HOUSTON – A few months ago, Satoiya Babineaux woke up to her daughter in pain from a stomach bug. Unfortunatly, her daughter’s symptoms never improved and continued to get worse.
“It was very scary because she could not tell you what was wrong. We just know that one day she was walking and the next day she couldn’t even hold her head up,” Babineaux said. “They said it was paralysis and she had it from the neck down.”
It turns out her daughter, 1-year-old Joleigh, was experiencing a severe form of Guillain-Barre, which is so extremely rare in a young child that it was not the doctors’ first assumption.
“A lot of people that get Guillain-Barre, it just affects the covering of their nerves but for her, it affected her actual nerves so long term, we might expect a poorer prognosis. However, the fact she has made so much improvement in such a short period of time and has done just remarkable, I think bodes well for her in terms of long term prognosis,” said Dr. Stacey Hall with UT Health Houston and TIRR / Memorial Hermann.
Babineaux said her daughter still has a long way to go to get to a full recovery but she wants all parents to know this is a possible complication of viruses.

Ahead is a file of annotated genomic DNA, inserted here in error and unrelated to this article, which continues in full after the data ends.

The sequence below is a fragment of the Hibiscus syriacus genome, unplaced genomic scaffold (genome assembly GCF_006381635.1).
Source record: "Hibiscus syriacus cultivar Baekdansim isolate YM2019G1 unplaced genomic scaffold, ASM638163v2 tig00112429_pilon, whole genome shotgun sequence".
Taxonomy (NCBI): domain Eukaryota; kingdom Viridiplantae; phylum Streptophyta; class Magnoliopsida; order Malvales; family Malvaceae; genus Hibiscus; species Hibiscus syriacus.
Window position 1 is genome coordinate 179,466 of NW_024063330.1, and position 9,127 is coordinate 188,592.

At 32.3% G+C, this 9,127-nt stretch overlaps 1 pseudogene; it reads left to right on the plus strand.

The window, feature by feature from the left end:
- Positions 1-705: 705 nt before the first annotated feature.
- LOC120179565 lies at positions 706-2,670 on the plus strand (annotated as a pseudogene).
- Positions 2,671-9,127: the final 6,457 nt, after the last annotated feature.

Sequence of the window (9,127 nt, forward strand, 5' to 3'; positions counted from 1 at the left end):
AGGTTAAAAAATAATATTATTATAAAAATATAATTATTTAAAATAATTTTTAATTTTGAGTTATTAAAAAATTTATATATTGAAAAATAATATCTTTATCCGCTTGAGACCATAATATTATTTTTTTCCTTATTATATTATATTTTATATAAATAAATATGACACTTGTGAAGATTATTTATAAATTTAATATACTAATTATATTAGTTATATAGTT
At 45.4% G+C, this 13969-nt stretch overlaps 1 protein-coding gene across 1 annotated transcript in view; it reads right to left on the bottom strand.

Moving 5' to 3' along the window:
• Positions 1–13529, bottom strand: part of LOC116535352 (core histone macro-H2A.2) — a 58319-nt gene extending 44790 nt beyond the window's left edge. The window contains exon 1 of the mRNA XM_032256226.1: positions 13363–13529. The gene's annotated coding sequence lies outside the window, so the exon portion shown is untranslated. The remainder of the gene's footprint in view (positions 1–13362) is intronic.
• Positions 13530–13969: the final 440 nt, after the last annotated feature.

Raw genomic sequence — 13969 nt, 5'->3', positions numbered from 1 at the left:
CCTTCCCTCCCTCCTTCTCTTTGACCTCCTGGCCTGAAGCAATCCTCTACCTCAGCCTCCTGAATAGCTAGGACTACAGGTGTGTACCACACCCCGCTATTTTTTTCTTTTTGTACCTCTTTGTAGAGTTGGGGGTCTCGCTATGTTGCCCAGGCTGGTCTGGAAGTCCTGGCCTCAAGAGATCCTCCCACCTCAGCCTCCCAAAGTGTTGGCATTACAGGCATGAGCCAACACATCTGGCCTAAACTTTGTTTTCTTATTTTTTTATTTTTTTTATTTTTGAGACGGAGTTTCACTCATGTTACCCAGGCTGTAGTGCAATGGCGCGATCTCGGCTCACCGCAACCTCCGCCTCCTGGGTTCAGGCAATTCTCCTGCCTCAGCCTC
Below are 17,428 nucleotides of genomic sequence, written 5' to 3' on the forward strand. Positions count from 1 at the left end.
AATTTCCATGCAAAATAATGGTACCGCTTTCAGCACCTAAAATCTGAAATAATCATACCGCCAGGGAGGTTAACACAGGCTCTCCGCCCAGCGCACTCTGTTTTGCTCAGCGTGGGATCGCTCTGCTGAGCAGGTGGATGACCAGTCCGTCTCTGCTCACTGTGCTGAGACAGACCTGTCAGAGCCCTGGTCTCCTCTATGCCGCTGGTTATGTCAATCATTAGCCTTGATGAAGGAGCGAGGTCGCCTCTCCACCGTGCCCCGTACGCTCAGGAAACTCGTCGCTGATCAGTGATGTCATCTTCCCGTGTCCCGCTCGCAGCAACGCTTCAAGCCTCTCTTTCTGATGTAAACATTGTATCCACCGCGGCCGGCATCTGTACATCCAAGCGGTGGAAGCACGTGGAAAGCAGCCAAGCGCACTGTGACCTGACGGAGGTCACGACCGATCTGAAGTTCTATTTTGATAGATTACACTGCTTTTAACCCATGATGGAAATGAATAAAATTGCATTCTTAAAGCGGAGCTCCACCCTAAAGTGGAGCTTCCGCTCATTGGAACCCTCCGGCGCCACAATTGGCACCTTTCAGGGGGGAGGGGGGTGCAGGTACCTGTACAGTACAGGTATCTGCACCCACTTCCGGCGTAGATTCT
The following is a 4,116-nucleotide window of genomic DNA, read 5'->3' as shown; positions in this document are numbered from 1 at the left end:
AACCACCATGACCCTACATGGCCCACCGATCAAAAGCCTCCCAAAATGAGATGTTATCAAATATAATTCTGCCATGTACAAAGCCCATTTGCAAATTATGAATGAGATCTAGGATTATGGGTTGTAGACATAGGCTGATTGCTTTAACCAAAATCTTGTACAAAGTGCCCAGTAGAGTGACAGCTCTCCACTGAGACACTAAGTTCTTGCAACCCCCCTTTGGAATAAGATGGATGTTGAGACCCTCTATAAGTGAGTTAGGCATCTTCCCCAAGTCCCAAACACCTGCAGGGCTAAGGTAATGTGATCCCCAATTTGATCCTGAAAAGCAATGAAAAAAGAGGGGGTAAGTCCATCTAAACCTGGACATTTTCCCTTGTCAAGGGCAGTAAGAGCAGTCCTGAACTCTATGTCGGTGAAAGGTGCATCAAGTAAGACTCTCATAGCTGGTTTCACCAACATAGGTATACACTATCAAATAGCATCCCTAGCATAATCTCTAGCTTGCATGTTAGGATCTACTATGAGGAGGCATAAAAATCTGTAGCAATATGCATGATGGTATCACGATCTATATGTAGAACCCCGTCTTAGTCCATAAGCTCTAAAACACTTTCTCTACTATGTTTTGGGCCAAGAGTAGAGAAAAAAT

“Trust your gut,” Babineaux added. “You know your child better than anyone else. We spend the most time with them, we gave life to them, we’re nurturing them so just trust yourself. I believe that me trusting myself and forcing everyone to look a little bit closer and figure out what it is, is why we got diagnosed [and] is why we got treatment before it was too late.”
Hall said fewer than 1 in 100,000 children are likely to get this. It’s almost unheard of in children under two.
The main culprit is typically after having a virus, so Hall is convinced the stomach bug she had months ago is what led to this rare event.